Are we to submit to the dictionary or to master it? The orthodox view is that only one definition of a word can be correct; the one approved by the dictionary. One person one vote, one word one meaning. But the slightest enquiry reveals complications. The Shorter Oxford defines a triangle as a figure having three sides and three angles, but it also gives seven subsidiary meanings. Eight people giving eight different definitions of ‘triangle’ can all be in agreement with the dictionary.
We commonly speak of ‘the’ dictionary, but which one? For English words it must of course be English, and English of the correct variety, British, American, international maritime, Caribbean, Newfoundland, pidgin or another. It must be up to date – except for words from older texts, when it is more scholarly to use a dictionary of the period. It had better be from a reputable publisher; according to the purpose and the urgency it may be necessary to travel to the library to consult the full OED or it may be more efficient to use the pocket dictionary at hand. All very reasonable; but if the users are to be held responsible for selecting a suitable and reliable dictionary then credit for a successful outcome is due largely to them rather than the dictionary.
Having made a careful choice we still do not get a precise and indisputable meaning for each word for, even among modern British-English dictionaries, each will define most words differently from the others. The Penguin English Dictionary (1971) defines socialism as the theory that the means of production should be owned ‘by the nation.’ The OED (1961) disagrees, saying ‘by the community as a whole,’ a phrase suggesting that socialism must be international. It was on this question, whether socialism is possible in one country, that Stalin and Trotsky split, with consequences affecting world history. Had they been consulting different dictionaries?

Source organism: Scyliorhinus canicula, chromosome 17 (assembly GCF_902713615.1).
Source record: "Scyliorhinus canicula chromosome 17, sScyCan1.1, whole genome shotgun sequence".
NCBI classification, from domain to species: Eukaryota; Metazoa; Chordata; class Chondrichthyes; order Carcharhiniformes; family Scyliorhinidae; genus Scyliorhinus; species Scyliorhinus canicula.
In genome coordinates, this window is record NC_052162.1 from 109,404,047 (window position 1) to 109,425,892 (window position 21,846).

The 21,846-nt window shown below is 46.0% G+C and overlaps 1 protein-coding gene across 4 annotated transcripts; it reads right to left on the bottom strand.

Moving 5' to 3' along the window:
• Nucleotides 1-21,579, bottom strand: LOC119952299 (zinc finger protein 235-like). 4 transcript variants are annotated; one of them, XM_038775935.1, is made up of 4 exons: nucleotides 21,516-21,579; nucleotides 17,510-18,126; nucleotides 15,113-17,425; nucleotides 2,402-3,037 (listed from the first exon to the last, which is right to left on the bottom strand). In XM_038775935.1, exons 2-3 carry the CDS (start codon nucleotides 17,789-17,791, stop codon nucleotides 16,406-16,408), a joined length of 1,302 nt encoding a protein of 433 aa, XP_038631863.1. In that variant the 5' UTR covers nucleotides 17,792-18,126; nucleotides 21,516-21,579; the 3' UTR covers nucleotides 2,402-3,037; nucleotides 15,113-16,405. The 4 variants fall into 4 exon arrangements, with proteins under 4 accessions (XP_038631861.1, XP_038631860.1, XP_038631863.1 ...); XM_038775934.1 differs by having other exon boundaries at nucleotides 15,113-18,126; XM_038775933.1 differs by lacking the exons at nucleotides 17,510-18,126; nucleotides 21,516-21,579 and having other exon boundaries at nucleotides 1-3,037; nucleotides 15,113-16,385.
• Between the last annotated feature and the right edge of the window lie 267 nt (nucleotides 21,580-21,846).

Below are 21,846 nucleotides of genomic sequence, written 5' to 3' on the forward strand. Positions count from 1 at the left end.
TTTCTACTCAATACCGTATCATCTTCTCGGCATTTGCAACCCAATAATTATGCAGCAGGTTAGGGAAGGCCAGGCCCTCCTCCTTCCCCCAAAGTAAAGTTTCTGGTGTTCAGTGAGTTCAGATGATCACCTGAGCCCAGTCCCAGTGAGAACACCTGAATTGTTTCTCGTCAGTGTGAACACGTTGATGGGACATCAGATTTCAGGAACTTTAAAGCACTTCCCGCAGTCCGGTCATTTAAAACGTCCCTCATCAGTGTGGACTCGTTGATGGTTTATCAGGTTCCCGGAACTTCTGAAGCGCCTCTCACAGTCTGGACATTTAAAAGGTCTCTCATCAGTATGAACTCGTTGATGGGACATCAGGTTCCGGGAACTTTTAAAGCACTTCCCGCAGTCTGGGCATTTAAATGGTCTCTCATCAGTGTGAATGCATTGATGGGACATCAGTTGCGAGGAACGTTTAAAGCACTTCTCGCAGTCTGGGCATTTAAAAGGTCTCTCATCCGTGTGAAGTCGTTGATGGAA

The precision attainable when words are defined by words is inescapably limited. The Shorter Oxford defines ‘gas’ as ‘any aeriform or completely elastic fluid,’ ‘fluid’ as ‘a general term including both gaseous and liquid substances,’ and ‘gaseous’ as ‘having the nature or in the form of a gas.’ This standard work uses ‘fluid’ to define ‘gas’ and (indirectly) ‘gas’ to define ‘fluid.’ That is of course a selected example; circularity does not appear every time one looks up the words used in a definition. But the alternative is little better. If a definition is to be precise then the words used in it must themselves be defined. And the words used in those definitions need defining, and so on without end. Definition of words by means of words leads into either circularity or infinite regression, and each of these precludes final precision.
Words are constantly being used, by poets for example, to convey precise meanings, yet we have found it impossible to define, as ‘definition’ is usually understood, the meaning of any word precisely. The solution begins to appear when we note that words are nearly always found in linked groups, and it is these that carry meaning. The words in a sentence, a chapter or a book stand to each other as do the institutions of a society, each of them affecting the way the others work. Every text is an extended definition of the words appearing in it.
The meaning of a word can also be affected by influences outside its verbal context. The October Revolution changed the meaning of the words in Das Kapital, and that giant step taken by Neil Armstrong altered the meanings of all words, by invalidating the assumption that they are used by an earthbound race. The precise meaning of each word, each time it is used, is defined by its total context, non-verbal as well as verbal.
Much of the context changes slowly enough that for most words there is a relatively stable core of meaning, and this can usefully be recorded in dictionaries. But lexicographers do not allocate these meanings; what they do is to encapsulate, as precisely as possible, the central meanings with which words are endowed by the groups that use them. It was the physicists, not the dictionary-makers, who decided that ‘atom,’ at least in nuclear physics, should cease to mean an indivisible particle and indicate instead an assemblage of indeterminacies, electrical charges, holes in space and the like.
The general body of English-speaking people exercises the same power, as appears when they begin to use a familiar word with a new meaning. The authorities may try to maintain the established meaning against the popular misuse but this misuse, if persisted in, imposes itself upon them. ‘Nice’ and ‘awful’ have changed radically, ‘aggravation’ has started to move, and ‘hopefully’ has gone far along this path. Popular movements tow the dictionaries behind them. English, like all other languages, is totally democratic; where the meaning of words is in question it is no mere aspiration but present fact that power belongs to the people.
(Reprinted, by permission of Cambridge University Press, from English Today, No. 6, April 1986)
from Ideological Commentary 52, Summer 1991.